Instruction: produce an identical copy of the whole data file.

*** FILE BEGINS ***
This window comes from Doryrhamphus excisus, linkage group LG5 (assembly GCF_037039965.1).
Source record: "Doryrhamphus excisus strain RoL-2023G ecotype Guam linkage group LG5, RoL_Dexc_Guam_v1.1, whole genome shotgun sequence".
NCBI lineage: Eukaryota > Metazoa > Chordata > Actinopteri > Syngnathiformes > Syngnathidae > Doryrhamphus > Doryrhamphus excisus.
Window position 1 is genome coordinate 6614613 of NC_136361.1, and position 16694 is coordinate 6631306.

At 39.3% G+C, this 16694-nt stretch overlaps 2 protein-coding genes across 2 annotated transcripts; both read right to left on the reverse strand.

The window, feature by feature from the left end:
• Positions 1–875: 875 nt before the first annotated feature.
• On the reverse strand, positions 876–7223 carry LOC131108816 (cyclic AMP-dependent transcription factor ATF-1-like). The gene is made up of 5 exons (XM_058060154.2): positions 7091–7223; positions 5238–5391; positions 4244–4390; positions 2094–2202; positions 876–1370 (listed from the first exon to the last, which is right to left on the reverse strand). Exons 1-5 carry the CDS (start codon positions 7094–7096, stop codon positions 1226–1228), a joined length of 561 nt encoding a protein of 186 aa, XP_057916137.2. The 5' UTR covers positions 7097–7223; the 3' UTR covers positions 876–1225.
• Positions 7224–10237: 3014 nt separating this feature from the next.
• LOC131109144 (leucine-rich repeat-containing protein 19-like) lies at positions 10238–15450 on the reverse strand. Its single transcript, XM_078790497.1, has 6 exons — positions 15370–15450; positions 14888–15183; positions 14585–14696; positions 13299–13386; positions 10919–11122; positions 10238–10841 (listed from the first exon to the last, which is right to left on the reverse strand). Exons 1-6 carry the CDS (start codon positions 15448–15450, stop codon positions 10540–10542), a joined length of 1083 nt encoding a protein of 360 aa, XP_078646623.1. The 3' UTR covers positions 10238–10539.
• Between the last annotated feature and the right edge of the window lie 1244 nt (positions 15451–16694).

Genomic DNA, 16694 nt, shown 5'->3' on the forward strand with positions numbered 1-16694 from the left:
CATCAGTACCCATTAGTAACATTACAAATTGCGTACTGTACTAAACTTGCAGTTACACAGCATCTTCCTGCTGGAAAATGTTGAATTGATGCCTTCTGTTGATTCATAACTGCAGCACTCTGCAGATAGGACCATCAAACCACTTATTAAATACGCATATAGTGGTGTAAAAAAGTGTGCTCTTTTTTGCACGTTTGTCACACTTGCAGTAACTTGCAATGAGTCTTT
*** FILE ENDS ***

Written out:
This window comes from Doryrhamphus excisus, linkage group LG5 (assembly GCF_037039965.1).
Source record: "Doryrhamphus excisus strain RoL-2023G ecotype Guam linkage group LG5, RoL_Dexc_Guam_v1.1, whole genome shotgun sequence".
NCBI lineage: Eukaryota > Metazoa > Chordata > Actinopteri > Syngnathiformes > Syngnathidae > Doryrhamphus > Doryrhamphus excisus.
Window position 1 is genome coordinate 6614613 of NC_136361.1, and position 16694 is coordinate 6631306.

At 39.3% G+C, this 16694-nt stretch overlaps 2 protein-coding genes across 2 annotated transcripts; both read right to left on the reverse strand.

The window, feature by feature from the left end:
• Positions 1–875: 875 nt before the first annotated feature.
• On the reverse strand, positions 876–7223 carry LOC131108816 (cyclic AMP-dependent transcription factor ATF-1-like). The gene is made up of 5 exons (XM_058060154.2): positions 7091–7223; positions 5238–5391; positions 4244–4390; positions 2094–2202; positions 876–1370 (listed from the first exon to the last, which is right to left on the reverse strand). Exons 1-5 carry the CDS (start codon positions 7094–7096, stop codon positions 1226–1228), a joined length of 561 nt encoding a protein of 186 aa, XP_057916137.2. The 5' UTR covers positions 7097–7223; the 3' UTR covers positions 876–1225.
• Positions 7224–10237: 3014 nt separating this feature from the next.
• LOC131109144 (leucine-rich repeat-containing protein 19-like) lies at positions 10238–15450 on the reverse strand. Its single transcript, XM_078790497.1, has 6 exons — positions 15370–15450; positions 14888–15183; positions 14585–14696; positions 13299–13386; positions 10919–11122; positions 10238–10841 (listed from the first exon to the last, which is right to left on the reverse strand). Exons 1-6 carry the CDS (start codon positions 15448–15450, stop codon positions 10540–10542), a joined length of 1083 nt encoding a protein of 360 aa, XP_078646623.1. The 3' UTR covers positions 10238–10539.
• Between the last annotated feature and the right edge of the window lie 1244 nt (positions 15451–16694).

Genomic DNA, 16694 nt, shown 5'->3' on the forward strand with positions numbered 1-16694 from the left:
CATCAGTACCCATTAGTAACATTACAAATTGCGTACTGTACTAAACTTGCAGTTACACAGCATCTTCCTGCTGGAAAATGTTGAATTGATGCCTTCTGTTGATTCATAACTGCAGCACTCTGCAGATAGGACCATCAAACCACTTATTAAATACGCATATAGTGGTGTAAAAAAGTGTGCTCTTTTTTGCACGTTTGTCACACTTGCAGTAACTTGCAATGAGTCTTT